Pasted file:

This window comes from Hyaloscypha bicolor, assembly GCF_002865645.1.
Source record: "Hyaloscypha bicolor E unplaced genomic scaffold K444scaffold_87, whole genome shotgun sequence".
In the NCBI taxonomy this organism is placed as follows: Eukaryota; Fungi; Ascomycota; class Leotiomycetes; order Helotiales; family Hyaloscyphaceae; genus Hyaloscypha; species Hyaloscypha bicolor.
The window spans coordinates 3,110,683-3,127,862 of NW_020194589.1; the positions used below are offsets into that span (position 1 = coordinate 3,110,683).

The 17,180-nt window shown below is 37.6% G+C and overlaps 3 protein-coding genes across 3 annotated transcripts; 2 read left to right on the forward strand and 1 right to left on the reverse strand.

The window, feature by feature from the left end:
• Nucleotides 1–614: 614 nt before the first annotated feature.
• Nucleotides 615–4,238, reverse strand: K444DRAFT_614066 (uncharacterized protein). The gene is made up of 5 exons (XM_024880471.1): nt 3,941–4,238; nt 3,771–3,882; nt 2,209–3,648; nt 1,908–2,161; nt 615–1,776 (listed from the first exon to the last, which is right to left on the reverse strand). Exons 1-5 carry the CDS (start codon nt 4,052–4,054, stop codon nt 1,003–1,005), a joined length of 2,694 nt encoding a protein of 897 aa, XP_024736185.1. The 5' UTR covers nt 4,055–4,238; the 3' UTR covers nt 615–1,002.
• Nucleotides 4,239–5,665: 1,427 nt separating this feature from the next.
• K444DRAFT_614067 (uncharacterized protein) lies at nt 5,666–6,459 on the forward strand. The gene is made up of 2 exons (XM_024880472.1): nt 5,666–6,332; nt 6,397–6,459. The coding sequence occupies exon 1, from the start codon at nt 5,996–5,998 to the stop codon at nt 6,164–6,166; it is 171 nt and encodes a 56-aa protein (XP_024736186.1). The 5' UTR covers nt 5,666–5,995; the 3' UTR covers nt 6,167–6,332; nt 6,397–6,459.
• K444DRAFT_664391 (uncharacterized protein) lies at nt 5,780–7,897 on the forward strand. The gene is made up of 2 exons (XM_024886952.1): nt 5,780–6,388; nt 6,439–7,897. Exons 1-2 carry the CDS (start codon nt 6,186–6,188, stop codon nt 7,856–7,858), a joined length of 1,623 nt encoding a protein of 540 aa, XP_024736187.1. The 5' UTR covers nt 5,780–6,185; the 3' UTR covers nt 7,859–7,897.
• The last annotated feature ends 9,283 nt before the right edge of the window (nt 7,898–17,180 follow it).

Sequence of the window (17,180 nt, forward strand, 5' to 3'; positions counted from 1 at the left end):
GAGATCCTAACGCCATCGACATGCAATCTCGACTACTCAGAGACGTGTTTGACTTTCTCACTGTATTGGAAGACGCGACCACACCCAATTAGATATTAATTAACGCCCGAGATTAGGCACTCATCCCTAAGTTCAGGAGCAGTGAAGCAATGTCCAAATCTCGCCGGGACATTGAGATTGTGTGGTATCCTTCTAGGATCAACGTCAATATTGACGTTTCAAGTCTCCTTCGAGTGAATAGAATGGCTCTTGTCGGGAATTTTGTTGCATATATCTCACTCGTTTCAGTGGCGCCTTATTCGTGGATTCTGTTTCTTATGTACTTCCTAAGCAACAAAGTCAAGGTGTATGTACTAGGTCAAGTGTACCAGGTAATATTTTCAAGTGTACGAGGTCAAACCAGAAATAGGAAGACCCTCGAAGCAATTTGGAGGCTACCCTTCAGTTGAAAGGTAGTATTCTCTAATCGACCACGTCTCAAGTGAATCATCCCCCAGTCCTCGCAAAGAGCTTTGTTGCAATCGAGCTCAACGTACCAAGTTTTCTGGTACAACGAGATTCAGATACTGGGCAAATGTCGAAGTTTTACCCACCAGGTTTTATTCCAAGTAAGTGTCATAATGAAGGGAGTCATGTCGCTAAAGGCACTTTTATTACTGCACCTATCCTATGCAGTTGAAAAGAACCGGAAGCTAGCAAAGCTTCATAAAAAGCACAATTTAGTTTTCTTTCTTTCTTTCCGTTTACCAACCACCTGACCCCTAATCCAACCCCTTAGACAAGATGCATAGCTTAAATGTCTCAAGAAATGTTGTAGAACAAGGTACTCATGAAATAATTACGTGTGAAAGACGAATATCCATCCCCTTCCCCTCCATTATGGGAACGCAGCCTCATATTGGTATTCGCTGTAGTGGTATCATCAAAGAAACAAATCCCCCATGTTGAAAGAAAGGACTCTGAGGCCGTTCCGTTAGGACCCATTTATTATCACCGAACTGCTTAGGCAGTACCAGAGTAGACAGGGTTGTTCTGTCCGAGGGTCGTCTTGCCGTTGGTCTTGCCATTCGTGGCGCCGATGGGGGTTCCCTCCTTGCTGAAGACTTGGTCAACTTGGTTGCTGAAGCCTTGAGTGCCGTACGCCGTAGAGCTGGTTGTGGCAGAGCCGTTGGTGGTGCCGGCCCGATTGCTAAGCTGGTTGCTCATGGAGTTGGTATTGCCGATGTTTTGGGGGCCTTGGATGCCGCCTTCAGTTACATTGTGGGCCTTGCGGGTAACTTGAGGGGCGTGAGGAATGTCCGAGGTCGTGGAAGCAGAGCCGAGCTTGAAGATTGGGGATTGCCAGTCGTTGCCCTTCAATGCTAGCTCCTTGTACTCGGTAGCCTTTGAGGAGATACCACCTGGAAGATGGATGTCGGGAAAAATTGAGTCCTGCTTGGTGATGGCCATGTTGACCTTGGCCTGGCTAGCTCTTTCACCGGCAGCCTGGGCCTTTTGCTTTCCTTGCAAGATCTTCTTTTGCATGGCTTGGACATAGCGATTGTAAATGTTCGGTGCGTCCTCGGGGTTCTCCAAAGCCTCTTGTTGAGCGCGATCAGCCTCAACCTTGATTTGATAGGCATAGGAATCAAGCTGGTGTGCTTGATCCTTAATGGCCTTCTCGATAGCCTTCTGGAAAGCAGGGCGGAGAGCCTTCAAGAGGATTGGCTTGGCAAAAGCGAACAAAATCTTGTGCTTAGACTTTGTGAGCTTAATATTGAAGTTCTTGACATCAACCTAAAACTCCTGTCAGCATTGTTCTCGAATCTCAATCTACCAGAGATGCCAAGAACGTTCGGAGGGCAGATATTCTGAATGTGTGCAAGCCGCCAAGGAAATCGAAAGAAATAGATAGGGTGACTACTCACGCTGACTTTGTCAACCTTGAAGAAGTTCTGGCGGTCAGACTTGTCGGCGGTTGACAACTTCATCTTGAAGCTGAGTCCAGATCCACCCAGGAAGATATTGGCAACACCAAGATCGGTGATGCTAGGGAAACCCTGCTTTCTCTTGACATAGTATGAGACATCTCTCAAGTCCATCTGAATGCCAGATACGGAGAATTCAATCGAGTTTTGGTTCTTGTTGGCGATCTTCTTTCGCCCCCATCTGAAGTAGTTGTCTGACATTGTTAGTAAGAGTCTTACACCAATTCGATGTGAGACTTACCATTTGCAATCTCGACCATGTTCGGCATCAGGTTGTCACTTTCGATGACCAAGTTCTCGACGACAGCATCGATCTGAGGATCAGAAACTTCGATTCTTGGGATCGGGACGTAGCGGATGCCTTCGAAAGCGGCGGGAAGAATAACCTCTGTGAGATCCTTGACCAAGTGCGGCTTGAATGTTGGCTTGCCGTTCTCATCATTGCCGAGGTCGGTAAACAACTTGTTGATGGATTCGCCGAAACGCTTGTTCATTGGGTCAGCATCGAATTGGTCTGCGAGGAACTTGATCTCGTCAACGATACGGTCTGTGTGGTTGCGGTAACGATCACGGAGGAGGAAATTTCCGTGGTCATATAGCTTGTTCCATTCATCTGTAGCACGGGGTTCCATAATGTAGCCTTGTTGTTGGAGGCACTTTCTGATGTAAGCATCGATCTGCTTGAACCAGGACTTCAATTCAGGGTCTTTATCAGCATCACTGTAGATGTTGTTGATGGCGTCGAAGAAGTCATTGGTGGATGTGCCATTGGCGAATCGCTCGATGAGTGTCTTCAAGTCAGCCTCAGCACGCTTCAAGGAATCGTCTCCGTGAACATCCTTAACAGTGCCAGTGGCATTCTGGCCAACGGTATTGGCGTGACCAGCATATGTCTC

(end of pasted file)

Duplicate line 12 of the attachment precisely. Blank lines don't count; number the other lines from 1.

• The last annotated feature ends 9,283 nt before the right edge of the window (nt 7,898–17,180 follow it).